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Helping New York Domestic Violence Victims

Helping New York domestic violence victims

Domestic violence is a serious social crime throughout the country, including in New York. Though most victims of domestic violence are female, protection against domestic violence is available regardless of gender and sexual orientation. If you know any friend, family member, colleague, or neighbor who is facing domestic violence, there is a lot you can do to help. You can help them by talking to them and helping them to get support from state organizations.

New York State has established the Office for the Prevention of Domestic Violence. This office raises awareness about domestic violence. It also trains officials handling domestic violence victims and their children to address their problems and concerns. New York also has an Address Confidentiality Program, which provides post office box numbers to be used as substitute addresses by the victims of domestic violence.

Several domestic violence programs, such as emergency shelters, 24-hour hotline services, and confidential counseling, are available to help victims. These programs put the victim in touch with a lawyer who is familiar with the criminal justice system and is aware of social resources. Lawyers can aid the victim in securing help and ensure the safety of their children. Local support groups also help share the victim’s pain and experience and provide emotional support. These groups can also help the victims find the best way to end the abuse or escape from the abuser.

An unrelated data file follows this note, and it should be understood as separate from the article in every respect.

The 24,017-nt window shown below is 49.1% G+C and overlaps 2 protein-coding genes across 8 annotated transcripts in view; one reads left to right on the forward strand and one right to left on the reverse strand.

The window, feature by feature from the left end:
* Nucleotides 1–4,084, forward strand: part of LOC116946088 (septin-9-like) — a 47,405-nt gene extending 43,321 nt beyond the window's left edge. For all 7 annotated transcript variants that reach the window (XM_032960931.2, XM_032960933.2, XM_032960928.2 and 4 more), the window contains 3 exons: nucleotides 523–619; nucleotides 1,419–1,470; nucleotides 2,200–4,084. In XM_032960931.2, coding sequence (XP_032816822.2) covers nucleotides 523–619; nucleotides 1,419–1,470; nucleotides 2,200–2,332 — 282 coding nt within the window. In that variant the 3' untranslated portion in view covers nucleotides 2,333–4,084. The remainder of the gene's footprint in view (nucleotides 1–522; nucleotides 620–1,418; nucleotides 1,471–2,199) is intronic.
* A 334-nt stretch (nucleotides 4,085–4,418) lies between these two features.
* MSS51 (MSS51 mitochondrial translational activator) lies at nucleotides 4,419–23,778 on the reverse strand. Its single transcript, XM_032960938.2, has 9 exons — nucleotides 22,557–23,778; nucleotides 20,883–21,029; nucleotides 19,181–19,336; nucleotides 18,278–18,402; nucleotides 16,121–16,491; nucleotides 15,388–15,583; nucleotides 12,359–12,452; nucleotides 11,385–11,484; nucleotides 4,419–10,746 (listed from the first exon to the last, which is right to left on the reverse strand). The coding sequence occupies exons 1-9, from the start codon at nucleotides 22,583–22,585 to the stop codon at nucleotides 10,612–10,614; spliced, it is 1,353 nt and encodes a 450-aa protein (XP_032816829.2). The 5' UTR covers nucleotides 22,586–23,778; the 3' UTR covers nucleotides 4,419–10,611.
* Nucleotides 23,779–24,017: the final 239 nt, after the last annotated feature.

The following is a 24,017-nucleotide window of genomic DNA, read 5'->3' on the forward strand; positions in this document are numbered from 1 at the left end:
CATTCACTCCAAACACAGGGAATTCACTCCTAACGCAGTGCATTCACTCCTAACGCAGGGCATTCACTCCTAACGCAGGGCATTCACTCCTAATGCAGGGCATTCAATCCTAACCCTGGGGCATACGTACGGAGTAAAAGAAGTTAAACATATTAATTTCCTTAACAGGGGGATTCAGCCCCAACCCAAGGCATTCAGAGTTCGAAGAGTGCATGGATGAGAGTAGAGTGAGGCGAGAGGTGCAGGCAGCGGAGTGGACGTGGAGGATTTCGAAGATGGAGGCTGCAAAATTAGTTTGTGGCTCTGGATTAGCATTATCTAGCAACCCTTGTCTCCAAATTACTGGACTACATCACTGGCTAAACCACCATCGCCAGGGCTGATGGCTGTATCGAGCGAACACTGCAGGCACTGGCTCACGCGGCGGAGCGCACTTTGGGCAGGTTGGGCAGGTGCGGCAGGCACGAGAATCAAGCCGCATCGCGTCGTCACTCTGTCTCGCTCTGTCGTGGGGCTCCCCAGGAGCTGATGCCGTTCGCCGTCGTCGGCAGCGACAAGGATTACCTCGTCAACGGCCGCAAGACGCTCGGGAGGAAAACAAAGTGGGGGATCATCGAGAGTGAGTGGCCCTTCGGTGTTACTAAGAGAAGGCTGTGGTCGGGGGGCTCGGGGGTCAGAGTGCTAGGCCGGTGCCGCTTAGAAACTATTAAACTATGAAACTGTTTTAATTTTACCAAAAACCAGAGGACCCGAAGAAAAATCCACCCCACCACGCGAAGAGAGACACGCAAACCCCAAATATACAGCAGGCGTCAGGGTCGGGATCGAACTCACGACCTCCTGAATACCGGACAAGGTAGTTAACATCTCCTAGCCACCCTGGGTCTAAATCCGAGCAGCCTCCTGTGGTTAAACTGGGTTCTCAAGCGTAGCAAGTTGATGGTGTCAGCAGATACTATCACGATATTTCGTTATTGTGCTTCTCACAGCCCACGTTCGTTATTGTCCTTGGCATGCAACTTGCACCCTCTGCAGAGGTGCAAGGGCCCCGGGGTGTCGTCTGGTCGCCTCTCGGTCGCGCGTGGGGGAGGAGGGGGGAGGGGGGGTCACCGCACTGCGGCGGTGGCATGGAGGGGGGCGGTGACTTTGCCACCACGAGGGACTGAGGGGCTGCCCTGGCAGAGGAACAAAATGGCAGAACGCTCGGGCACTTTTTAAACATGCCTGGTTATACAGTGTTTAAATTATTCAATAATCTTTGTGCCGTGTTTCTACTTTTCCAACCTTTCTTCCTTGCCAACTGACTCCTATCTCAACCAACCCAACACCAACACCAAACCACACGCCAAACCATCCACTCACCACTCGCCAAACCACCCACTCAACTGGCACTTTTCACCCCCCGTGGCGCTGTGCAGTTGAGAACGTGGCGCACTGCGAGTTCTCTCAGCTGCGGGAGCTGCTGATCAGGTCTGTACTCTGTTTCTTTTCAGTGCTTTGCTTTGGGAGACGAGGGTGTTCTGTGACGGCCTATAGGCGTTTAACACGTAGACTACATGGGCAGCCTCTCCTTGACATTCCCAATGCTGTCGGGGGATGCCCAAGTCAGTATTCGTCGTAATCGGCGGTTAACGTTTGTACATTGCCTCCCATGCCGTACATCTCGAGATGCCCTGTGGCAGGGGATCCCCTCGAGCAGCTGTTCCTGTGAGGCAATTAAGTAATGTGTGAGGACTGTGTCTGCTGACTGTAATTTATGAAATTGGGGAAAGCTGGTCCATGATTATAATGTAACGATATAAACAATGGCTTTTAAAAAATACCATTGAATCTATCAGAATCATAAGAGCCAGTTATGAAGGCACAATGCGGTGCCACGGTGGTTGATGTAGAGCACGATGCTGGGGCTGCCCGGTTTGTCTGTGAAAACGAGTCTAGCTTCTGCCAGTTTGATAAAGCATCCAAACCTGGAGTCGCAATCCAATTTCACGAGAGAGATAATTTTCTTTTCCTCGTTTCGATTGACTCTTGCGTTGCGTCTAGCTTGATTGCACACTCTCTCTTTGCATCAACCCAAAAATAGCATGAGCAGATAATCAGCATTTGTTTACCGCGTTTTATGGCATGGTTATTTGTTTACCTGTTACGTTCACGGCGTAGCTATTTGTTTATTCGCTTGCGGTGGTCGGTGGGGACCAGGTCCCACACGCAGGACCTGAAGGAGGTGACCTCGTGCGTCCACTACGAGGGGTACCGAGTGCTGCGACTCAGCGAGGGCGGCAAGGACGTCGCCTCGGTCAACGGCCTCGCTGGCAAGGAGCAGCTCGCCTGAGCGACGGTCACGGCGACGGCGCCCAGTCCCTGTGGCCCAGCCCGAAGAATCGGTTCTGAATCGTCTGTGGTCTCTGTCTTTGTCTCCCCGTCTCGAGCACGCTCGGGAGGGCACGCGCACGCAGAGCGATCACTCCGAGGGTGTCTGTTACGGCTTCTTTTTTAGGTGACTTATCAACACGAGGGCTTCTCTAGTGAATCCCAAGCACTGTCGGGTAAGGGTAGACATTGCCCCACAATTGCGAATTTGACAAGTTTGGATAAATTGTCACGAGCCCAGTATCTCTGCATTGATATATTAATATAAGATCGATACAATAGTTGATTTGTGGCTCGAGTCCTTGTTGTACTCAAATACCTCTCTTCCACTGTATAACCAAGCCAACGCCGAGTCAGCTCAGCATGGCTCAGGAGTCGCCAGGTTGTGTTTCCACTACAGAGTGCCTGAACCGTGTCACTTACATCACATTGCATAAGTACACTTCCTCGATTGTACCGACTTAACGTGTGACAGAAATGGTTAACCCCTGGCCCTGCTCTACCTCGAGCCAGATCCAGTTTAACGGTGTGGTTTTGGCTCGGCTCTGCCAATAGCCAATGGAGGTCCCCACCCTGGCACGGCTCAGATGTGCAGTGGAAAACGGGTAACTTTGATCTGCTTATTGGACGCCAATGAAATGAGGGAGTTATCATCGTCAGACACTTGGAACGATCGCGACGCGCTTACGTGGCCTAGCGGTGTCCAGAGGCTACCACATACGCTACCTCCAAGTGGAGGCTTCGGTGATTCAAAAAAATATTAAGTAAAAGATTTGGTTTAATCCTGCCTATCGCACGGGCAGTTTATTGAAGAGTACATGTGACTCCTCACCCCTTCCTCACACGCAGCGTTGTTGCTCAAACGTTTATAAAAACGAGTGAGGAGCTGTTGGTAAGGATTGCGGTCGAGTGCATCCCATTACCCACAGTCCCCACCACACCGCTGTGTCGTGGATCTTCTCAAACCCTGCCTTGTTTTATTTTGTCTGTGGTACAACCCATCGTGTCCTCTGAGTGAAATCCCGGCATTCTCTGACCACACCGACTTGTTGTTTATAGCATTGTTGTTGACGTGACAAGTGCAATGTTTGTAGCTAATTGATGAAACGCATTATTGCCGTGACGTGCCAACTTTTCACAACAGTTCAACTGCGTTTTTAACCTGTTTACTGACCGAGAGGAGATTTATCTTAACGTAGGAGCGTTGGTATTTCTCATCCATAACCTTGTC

Many domestic violence programs also help the victims with medical care or legal services, if required. They can also arrange for enrolling in training or professional courses or help them find employment at a safer place or in a different locality. The Department of Social Services provides temporary monetary assistance to victims. A victim does not need any documentary proof of abuse. If you are in urgent need of money or shelter, you can consult a Domestic Violence Liaison at the DSS office. For detail information you may refer to the “Finding Safety and Support” handbook.

Source:, “Domestic Violence: Finding Safety and Support,” accessed on Dec. 25, 2014

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